Gov. Andrew Cuomo shrugged off the questioning of his pension smoothing plan that’s come most prominently from his own Democratic Party Co-Chair, Syracuse Mayor Stephanie Miner.

Cuomo said this morning at a Red Room news conference that he wouldn’t remove Miner from the post, saying her role as mayor of Syracuse and the upstate leader of the party are mutually exclusive.

“One thing has nothing to do with the other,” Cuomo said. “Her political position has nothing to do with her feelings as mayor on a government program.”

The governor’s $142.6 billion spending plan includes a proposed provision that would allow local governments to lock in a stable pension rate now at the expense of future savings down the road.

Comptroller Tom DiNapoli, who has proposed similar plans in the past, has said he has “serious concerns” over the proposal, and would have to approve such a move.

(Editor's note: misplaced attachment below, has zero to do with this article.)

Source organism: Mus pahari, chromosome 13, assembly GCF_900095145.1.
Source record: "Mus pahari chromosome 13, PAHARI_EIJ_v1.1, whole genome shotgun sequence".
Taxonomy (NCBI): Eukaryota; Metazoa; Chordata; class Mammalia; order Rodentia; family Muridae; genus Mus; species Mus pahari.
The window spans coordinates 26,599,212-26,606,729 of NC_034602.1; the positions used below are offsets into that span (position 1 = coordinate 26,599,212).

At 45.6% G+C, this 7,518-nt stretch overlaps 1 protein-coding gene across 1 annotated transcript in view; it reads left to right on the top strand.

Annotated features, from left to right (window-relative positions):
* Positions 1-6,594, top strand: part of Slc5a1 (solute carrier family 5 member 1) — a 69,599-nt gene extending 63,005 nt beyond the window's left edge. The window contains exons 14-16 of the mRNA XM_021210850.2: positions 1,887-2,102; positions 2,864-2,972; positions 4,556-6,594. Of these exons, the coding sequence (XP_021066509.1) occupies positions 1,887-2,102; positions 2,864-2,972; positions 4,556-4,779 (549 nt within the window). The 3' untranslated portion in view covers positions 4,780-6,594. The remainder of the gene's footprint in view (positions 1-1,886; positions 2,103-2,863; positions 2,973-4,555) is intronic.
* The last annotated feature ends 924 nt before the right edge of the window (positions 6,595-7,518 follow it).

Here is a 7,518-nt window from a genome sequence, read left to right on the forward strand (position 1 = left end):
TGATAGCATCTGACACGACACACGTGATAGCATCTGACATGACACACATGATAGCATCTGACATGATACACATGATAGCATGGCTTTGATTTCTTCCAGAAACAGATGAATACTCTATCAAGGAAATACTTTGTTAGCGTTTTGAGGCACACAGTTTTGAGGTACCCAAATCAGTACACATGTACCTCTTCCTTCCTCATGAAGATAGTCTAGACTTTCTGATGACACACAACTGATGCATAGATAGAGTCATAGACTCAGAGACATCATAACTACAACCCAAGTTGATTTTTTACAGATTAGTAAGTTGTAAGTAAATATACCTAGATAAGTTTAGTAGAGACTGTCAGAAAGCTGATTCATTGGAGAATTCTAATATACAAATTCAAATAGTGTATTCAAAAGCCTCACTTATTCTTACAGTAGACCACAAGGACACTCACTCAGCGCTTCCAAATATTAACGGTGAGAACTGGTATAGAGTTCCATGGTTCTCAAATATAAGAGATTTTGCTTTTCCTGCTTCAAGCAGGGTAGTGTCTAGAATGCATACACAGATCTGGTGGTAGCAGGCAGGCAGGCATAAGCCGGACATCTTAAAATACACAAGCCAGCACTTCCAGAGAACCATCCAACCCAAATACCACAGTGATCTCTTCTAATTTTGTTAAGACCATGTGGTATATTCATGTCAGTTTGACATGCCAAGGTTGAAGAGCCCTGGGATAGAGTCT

But Miner’s skepticism, which she continued on this week while testifying before a joint legislative budget panel in Albany, is unusual given her political role. Miner said she didn’t find the questioning of the program awkward, given her co-chair post.

Cuomo reiterated today that the plan is optional.

“The pension plan is an option that a mayor can choose or a county executive can choose to take it or not,” he said. “Nobody said, ‘Syracuse must do this.’ If she doesn’t think she should do this, then don’t take the program.”

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